Doofus Of The Day #1,005

Today’s award goes to the person or persons at Deutsche Bank responsible for making a transfer in error . . . a payment that exceeded the entire market value of the bank!

A routine payment went awry at Deutsche Bank AG last month when Germany’s biggest lender inadvertently sent 28 billion euros ($35 billion) to an exchange as part of its daily dealings in derivatives, according to a person familiar with the matter.

The errant transfer occurred about a week before Easter as Deutsche Bank was conducting a daily collateral adjustment, the person said. The sum, which far exceeded the amount it was due to post, landed in an account at Deutsche Boerse AG’s Eurex clearinghouse.

The error … was quickly spotted and no financial harm suffered.

. . .

While such errors do occur, the amount involved — more than the bank’s market capitalization of around 24 billion euros — is highly unusual, according to the person.

There’s more at the link.

Dammit, why do such banking errors never end up in my account?  I’m not sure how much of $35 billion I could withdraw and/or spend before they noticed, but I’d work on it as hard and as fast as I could, I promise you!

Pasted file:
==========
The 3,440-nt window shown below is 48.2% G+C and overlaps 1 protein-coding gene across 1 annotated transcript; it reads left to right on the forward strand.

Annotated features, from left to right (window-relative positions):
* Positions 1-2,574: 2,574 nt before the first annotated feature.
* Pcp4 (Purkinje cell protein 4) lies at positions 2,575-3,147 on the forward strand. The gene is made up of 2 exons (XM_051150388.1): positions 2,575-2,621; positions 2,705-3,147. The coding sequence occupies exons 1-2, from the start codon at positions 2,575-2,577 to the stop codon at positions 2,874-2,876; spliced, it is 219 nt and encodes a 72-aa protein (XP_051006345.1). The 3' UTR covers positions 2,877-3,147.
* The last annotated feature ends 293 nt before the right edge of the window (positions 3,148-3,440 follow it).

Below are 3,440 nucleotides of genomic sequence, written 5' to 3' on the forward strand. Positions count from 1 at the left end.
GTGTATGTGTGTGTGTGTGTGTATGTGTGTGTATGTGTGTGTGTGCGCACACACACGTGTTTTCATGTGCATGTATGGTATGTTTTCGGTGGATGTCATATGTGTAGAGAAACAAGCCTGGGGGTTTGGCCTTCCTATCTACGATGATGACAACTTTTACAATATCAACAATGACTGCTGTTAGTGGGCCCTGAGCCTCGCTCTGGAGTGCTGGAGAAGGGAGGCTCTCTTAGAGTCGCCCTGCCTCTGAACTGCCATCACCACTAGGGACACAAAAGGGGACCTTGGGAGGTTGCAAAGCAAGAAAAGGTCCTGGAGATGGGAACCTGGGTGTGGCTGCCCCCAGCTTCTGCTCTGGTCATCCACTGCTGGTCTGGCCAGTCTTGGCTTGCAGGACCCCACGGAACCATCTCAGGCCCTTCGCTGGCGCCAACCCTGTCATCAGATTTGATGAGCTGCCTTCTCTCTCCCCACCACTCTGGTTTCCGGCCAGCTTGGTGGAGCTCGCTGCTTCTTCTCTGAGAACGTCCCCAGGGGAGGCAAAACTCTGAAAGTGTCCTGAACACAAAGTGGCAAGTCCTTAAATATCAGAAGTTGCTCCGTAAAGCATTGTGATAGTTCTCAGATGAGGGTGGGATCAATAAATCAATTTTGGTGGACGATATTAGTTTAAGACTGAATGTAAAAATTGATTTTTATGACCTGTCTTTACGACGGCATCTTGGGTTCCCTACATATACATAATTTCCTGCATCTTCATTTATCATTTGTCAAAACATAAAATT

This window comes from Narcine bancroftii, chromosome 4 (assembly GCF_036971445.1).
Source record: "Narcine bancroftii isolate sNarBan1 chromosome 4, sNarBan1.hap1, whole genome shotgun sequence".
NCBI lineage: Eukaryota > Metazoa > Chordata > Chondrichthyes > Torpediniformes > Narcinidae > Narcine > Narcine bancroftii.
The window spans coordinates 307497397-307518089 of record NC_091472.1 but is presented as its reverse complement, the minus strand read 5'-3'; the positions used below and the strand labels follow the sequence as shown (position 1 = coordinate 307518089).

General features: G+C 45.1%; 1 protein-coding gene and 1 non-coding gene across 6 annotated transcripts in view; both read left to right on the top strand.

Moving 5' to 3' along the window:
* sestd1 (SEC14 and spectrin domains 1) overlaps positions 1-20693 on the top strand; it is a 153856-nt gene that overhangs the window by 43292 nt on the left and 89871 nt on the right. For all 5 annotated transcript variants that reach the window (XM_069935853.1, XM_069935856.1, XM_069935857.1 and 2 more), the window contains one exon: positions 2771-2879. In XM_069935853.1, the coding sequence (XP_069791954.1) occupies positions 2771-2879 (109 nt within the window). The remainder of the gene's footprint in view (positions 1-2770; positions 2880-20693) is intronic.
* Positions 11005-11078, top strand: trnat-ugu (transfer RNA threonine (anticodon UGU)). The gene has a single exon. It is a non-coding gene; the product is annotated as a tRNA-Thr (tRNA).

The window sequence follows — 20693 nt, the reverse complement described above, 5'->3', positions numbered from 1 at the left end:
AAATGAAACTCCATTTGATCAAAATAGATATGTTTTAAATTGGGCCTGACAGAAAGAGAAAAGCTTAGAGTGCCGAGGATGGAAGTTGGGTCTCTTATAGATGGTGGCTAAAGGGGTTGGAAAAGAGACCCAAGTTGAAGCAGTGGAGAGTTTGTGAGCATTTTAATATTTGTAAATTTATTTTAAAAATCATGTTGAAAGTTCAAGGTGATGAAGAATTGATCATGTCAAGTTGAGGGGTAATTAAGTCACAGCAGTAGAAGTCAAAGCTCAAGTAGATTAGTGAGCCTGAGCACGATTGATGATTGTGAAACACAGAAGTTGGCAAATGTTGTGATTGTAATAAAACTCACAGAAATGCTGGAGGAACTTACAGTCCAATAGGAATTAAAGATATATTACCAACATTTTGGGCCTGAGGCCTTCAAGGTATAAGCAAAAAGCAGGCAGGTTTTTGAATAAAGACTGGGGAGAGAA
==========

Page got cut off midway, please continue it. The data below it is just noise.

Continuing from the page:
1. These things happen quite often. There's a recent example in Korea – – which seems to be more serious than the DB one in that it took longer to be caught.

    I, once upon a time, was briefly the inadvertent holder of wheat futures because a broker's back office accidentally mingled my share sale transaction with the adjacent transaction to buy several million dollars of wheat futures. I got a lot of automatically generated paperwork requiring me to register as some kind of special investor because of those futures too. Happily before I could figure out what to do and whether I really needed to fill out the paperwork I was informed that the transaction had been voided and I should ignore it.

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